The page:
Kenya banks on innovation to boost health, agriculture

A farmer inspecting his crops
A farmer inspecting his crops. FILE PHOTO | NMG 

Kenya is exploring the use of technology in health and agriculture to build infrastructure and create sustainability in the two sectors.

The government has already begun the adoption of technology in the Universal Health Coverage as well as in the agriculture data centre to be opened by the Kenya Agricultural and Livestock Research Organisation (Kalro).

“Technology plays an important role in issues of universal health coverage (UHC), telemedicine, and distribution of drugs using drones,” said Principal Secretary ministry of ICT, Jerome Ochieng.

Mr Ochieng, who was speaking during the Dell Technologies Regional ICT Conference, said uptake of the new technology will pave way for precision agriculture, which is key in food sustainability.

“Precision agriculture is where you plant right seeds at the right place because we know soil structure and rain pattern in a particular area from data,” he said.


Kalro’s new data centre once opened will apply sensors to collect data including that on rain patterns — when and how much is expected .

This will be timely given the fact that the government has put the weatherman on the spot over an inaccurate forecast that looks set to hurt food production this year and slow down economic growth.

The forecast prompted farmers in Western Kenya to plant in March but now many are staring at failed crops and losses running into millions of shillings spent on fertiliser, seeds and planting.

Agriculture accounts for a third of Kenya’s annual economic output or gross domestic product (GDP), and contributes directly and indirectly to nearly half of Kenya’s formal and informal employment.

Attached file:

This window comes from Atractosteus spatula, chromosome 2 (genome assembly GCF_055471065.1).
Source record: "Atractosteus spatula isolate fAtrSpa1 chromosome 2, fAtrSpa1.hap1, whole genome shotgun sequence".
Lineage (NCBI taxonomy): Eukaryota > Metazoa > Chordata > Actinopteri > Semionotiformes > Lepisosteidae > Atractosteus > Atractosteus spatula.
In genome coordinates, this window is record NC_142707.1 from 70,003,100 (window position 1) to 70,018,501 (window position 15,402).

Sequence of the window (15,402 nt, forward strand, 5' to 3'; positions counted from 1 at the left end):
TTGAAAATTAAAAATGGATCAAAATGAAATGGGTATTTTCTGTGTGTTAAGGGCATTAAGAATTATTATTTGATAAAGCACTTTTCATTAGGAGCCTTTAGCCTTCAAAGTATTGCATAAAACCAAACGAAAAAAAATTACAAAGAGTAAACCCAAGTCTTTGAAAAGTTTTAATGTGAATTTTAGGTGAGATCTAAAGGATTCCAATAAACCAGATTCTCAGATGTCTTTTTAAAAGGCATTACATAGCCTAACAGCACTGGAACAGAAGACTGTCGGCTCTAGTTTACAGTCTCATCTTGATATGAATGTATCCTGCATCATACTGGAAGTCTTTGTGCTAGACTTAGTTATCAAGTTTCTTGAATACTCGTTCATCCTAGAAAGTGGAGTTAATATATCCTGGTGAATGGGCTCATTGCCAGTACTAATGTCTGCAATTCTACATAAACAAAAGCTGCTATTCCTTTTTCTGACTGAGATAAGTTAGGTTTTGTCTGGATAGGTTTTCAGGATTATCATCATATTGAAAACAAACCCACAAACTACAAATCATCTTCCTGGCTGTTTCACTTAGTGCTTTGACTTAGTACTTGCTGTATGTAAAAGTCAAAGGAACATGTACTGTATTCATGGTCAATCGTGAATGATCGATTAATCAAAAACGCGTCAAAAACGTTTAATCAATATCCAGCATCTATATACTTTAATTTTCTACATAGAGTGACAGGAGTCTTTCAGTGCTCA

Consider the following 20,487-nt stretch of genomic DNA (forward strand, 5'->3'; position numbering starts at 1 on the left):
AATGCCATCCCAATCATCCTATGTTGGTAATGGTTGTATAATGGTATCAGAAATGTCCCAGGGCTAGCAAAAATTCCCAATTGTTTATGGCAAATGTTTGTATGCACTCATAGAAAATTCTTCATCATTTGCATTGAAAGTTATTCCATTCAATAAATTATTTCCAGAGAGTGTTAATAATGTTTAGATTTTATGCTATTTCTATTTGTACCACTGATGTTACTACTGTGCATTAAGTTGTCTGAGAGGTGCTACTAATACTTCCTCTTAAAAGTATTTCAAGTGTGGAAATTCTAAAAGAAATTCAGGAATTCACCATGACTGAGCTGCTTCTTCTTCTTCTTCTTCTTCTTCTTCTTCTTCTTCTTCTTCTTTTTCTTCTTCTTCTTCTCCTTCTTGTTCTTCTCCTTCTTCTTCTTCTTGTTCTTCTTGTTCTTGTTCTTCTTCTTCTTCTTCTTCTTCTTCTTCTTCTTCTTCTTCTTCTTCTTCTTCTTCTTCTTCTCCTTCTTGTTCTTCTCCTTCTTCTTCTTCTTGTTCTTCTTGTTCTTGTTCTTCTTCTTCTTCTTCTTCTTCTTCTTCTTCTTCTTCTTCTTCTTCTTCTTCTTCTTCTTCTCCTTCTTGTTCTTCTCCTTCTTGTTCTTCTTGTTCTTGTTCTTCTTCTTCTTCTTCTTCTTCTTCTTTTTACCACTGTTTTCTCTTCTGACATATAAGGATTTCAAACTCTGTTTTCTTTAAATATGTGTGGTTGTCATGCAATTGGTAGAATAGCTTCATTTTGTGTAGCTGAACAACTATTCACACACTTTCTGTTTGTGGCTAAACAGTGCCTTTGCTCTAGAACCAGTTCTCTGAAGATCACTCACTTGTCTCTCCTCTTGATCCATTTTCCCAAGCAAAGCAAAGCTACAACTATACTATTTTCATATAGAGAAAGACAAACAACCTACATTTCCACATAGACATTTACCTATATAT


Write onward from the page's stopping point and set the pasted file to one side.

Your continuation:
Experts say with the use of sensors and data analysis, the sector can improve in terms of forecasting planting seasons, rain patterns, yield and even soil analysis and what plants are most suitable for a particular topography and climate.

Kenyan is now banking on innovation, and the government is seeking private-public partnerships for implementation of smart solutions.

“Such solutions are aimed at solving the pressing need of Kenyans,” said Mr Ochieng.

He further added that the partnerships can also be used as regulatory sandboxes that can test methods by which the needs of both the public and the private sector can be balanced.

As businesses get into the fourth industrial revolution, data is becoming an increasingly valuable currency for businesses and all sectors of the economy.

“These technologies share a common thread: each of them is fuelled by data. And as we continue to embrace the growing digital economy, the true value of data as currency will become increasingly clear,” said Habib Mahakian, Vice President of Dell Technologies - Emerging Africa.